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1. One people

The people of God in the New Testament era are not a brand new entity; they are like branches grafted onto the 'olive tree' of the people of God before Jesus, most of whom were Jews (see Rom. 11:17). This is why believers in Christ are called the 'children of Abraham' (Gal. 3:7).

2. One Covenant

God's covenant with Abraham (a relationship with them which included wonderful promises) was mainly about spiritual and eternal blessings: In Gen. 17:7 God says that he is establishing an everlasting covenant between himself and Abraham and his descendants after him, to be his God and the God of his descendants after him. So it is about God being his God. This is just like Rev. 21:3 and Heb. 8:10 in the NT. So the 'new covenant' in Hebrews 8 is not brand new, but a sort of NT version of the covenant with Abraham.

3. Children in the Covenant

God included Abraham's children in this covenant. This did not mean that every single one of them would necessarily be saved, but it did mean that quite a number would be, and also that there was something special about being in a godly family. Indeed Paul says that until the NT era there was something special about being a Jew (Rom. 3:1-2).

4. The Covenant Sign

Furthermore, as an outward sign and seal of the blessings of salvation to Abraham and his descendants, the sons of the people of God were to be circumcised at 8 days old, Gen,17:10ff (and Rom. 4:11 shows that circumcision had to do with the righteousness of God, put to our account by faith, in other words to do with justification by faith!

5. Children Still in the Covenant

Now this principle of the children of the people of God being in some real sense included within the covenant people and having a promise that in general God will save them - this principle is not abolished with the coming of Jesus. After all, that would mean that after Jesus' coming things were in one way not as good for believing parents as before! Rather, this principle is added to: there are special promises that God is particularly willing to save the children of sincere Christians, and in addition everybody else from non-Christian backgrounds is invited too! This is what Peter says on the Day of Pentecost: “The promise is to you and to your children and to all who are far off, as many as the Lord our God shall call.” (Acts 2:39)

How else can we explain the incidental comment of Paul in 1 Cor. 7:14 that thge children of Christians, even of only on Christian parent – are 'holy'? (The sanctification of the non-Christian partner in that context no doubt has to do with the marriage being regarded as genuine and acceptable in the sight of God).

6. Baptism replaces Circumcision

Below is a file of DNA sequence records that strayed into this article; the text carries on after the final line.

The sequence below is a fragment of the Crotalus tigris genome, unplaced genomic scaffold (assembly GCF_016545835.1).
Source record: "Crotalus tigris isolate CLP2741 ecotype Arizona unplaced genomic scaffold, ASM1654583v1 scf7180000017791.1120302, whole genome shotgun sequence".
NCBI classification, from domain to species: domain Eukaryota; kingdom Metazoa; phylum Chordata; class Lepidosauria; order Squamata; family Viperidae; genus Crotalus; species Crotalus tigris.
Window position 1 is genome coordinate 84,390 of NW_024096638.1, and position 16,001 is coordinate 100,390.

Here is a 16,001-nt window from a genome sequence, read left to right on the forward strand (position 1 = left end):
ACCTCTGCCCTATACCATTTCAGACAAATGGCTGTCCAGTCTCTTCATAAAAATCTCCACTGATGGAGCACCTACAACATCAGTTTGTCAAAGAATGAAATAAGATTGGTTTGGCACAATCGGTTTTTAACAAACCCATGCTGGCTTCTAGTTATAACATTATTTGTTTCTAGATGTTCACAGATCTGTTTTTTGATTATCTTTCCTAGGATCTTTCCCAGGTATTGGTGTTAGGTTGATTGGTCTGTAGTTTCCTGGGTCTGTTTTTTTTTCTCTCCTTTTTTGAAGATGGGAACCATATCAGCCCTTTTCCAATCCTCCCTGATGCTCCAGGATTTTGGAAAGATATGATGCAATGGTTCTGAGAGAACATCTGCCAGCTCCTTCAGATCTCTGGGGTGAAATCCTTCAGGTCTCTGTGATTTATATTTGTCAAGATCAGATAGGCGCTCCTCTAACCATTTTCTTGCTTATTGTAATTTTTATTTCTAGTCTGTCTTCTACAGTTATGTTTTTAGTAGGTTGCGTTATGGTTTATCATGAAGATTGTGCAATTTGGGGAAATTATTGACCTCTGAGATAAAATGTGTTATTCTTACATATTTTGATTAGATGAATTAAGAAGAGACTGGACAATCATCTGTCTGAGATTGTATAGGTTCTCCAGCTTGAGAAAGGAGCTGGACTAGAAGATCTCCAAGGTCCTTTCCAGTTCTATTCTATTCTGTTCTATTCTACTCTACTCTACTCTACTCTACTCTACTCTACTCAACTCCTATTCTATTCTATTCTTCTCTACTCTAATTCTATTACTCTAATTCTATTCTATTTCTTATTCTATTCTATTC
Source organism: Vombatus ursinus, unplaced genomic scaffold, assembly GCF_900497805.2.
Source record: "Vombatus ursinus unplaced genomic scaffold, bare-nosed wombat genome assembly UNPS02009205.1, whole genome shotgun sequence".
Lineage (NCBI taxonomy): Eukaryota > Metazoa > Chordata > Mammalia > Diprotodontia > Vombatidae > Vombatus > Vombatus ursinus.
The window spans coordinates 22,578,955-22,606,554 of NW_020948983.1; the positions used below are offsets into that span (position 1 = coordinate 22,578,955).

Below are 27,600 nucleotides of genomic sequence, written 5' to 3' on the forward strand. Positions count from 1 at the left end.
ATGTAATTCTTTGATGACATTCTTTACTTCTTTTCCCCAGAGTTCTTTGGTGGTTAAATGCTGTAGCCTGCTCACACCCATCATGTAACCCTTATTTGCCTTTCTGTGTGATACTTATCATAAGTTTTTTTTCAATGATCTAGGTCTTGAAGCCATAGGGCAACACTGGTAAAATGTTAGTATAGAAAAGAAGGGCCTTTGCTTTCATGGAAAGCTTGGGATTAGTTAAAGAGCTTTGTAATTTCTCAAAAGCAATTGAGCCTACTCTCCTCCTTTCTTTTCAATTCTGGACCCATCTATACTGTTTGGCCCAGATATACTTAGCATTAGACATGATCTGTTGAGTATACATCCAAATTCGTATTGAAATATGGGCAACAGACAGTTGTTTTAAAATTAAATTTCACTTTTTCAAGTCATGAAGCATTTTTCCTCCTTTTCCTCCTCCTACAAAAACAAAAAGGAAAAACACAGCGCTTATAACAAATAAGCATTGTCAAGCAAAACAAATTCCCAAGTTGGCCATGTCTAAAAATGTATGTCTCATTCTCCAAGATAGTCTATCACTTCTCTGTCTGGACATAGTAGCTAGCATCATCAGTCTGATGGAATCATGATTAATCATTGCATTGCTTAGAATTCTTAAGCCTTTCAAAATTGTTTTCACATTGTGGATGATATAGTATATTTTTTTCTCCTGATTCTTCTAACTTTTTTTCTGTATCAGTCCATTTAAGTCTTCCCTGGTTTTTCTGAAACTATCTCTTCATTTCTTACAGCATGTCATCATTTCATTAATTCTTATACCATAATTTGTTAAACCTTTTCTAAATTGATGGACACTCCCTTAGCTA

Circumcision, like the feast of Passover, is not a Christian ordinance; it has passed away as a shadow (see Col. 2:17). They both involved the shedding of blood, pointing forward to Christ's sacrifice. The Lord's Supper has replaced the Passover - it was instituted at a Passover meal! What has replaced circumcision? Col. 2:11-12 speaks of circumcision and baptism as if they have the same spiritual meaning. And if, as seems likely that at least some of the households who were baptised in the book of Acts included small children or babies, this would also fit in with baptism taking the place of circumcision.


So, just as believing Israelites in OT days circumcised their boys in the faith and hope that God would be their God, so Christian parents today can baptise their children (the NT is better in every way: girls can be baptised as well!) in faith that sooner or later God will save their children, giving them a new heart and forgiving their sins through Jesus' blood. In doing this, God will often use the way the parents bring them up and the teaching they give, and will also be answering their prayers. The baptism is an outward sign of the promise of God to change their hearts, wash their sins away, and unite them to the Lord Jesus.

PS; If you were baptised as a child when your parents were not Christians, don't worry: you believe now, and by faith you can receive the encouragement of the sign that you know was applied to you. (After all, God's grace does in a general way precede faith, for faith itself is his gift). Yes, you should not have been baptised then, but the point is, you were! Baptism is an outward rite, and if it has been performed in a church that holds to the doctrines of the Trinity and of Jesus Christ being the living Saviour of sinners, it is right to assume that in God's sight you are baptised.

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See also Bringing Up Children for God and The Mode and Meaning of Baptism